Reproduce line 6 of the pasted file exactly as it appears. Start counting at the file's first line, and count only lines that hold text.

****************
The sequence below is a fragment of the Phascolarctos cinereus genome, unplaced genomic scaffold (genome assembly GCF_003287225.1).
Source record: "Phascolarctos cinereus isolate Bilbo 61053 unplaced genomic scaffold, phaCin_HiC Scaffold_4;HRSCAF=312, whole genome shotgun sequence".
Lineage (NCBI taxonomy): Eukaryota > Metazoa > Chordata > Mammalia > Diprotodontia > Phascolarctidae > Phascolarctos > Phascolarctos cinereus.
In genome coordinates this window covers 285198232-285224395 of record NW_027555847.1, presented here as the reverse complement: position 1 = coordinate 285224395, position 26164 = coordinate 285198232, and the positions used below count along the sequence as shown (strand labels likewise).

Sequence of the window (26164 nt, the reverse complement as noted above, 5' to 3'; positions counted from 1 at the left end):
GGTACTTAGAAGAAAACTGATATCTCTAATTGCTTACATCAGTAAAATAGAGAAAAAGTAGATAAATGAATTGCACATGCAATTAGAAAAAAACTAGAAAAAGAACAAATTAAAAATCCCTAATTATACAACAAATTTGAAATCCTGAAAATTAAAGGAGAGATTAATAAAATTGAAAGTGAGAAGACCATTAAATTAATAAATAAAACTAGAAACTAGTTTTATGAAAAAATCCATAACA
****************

GGTACTTAGAAGAAAACTGATATCTCTAATTGCTTACATCAGTAAAATAGAGAAAAAGTAGATAAATGAATTGCACATGCAATTAGAAAAAAACTAGAAAAAGAACAAATTAAAAATCCCTAATTATACAACAAATTTGAAATCCTGAAAATTAAAGGAGAGATTAATAAAATTGAAAGTGAGAAGACCATTAAATTAATAAATAAAACTAGAAACTAGTTTTATGAAAAAATCCATAACA